September 23 to November 28, 2016
Location: Perry Gallery
Public reception: Thursday September 22, 5pm-7pm
Craft Ontario is committed to fostering the next generation of professional craft practice, and this year’s exhibition is the third annual juried collection of emerging work that celebrates a diversity of creative, innovative and skilled incarnations of material culture. 2016 also marks Craft Ontario’s 40th anniversary, and as part of this celebratory year we are partnering with the Art Gallery of Burlington to host the exhibition in the Perry Gallery. Juried by Denis Longchamps and Janna Hiemstra, Craft Ontario is pleased to present the work of:
Incorporating wireframe forms and layers gives Alex Kinsley’s work a sense of depth and volume, which allows pieces to be viewed from various perspectives, and the bright, bold colours demand attention. Alex enjoys observing how people change when they wear his pieces: how they hold their bodies and how the observer is drawn in. He takes pleasure in the ambiguity – is it sculpture, is it jewellery, is it clothing?
Amanda Gresik’s work is based on her own experiences of the hospital environment to explore the tedious nature of being in a waiting room. She uses ‘Whitework’ which is a traditional type of embroidery that has been used to document and celebrate important events in people’s lives. With white linen fabric and cotton thread, she re-creates the waiting room environment, focusing on items one gathers while staring at the nearby clock.
Andrée Chénier draws inspiration from historical jewellery forms like memento mori, étuits, lockets and perfume rings, which were designed to store utilitarian or meaningful objects close to the body. With a passion to create jewellery that connects us to nature, Andrée focuses on a point of interest such as an unusual stone, the twist of a branch, a flower petal or a feather, and uses it to create a visual design while also containing it within the piece itself.
Anne-Sophie Vallée’s inquisitiveness into cultural traditions in South America led her to discover different ways of living, and to explore diverse approaches to value and aesthetics. She finds working with materials a way to reconcile wide open space and interior life, and she aims to create portable objects that act as a metaphor for place, where reality and a new sense of meaning converge.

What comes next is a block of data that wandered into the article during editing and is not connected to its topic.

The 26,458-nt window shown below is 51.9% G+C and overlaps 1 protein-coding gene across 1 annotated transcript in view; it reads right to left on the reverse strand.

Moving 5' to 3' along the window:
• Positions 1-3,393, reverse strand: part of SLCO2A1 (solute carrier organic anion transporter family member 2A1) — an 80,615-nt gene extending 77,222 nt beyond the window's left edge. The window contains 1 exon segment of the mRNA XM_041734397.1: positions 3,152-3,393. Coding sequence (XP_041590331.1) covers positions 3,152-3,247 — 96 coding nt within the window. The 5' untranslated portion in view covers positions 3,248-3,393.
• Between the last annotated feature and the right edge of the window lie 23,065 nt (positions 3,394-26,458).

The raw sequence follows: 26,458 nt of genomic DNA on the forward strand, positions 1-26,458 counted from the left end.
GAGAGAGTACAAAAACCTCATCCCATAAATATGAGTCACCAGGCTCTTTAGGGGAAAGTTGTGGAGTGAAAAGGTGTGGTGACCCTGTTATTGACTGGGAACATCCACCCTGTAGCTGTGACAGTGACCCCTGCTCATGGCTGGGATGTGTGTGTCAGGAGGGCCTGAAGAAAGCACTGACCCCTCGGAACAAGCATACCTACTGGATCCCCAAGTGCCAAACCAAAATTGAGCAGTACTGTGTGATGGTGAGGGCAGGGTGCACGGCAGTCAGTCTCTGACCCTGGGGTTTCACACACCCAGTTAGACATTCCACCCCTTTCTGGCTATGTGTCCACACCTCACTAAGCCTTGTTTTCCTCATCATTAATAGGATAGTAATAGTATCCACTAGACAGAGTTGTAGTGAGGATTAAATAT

In developing her work, Brittany MacDougall seeks to create dynamic relationships between each element, and enjoys creating visual interest by incorporating secondary mediums such as fabric, metal and colour. She is drawn to asymmetrical forms and the use of negative space, which she strategically uses to make each side of an object an engaging visual experience for the user.
Cassic Ho is a passionate designer and maker, and is a recent graduate of the Craft and Design Furniture program at Sheridan College. She has developed an increased awareness of the infinite possibilities available through combining digital and traditional modes of making. Multicultural experiences inspire her to visualize objects and express ideas in conceptual way, while always maintaining a respect for materials and quality craftsmanship.
Cheng-Ou Yu’s process begins with combining contemporary Western approaches to ceramics (trying to work towards innovation and originality) with the influence of Chinese traditions (a high level of respect for historical forms and using repetition and technique to reach the ideals of “quality” and “beauty”). He uses molds as a method of exploring and generating new forms, by interchanging various parts of the mold itself.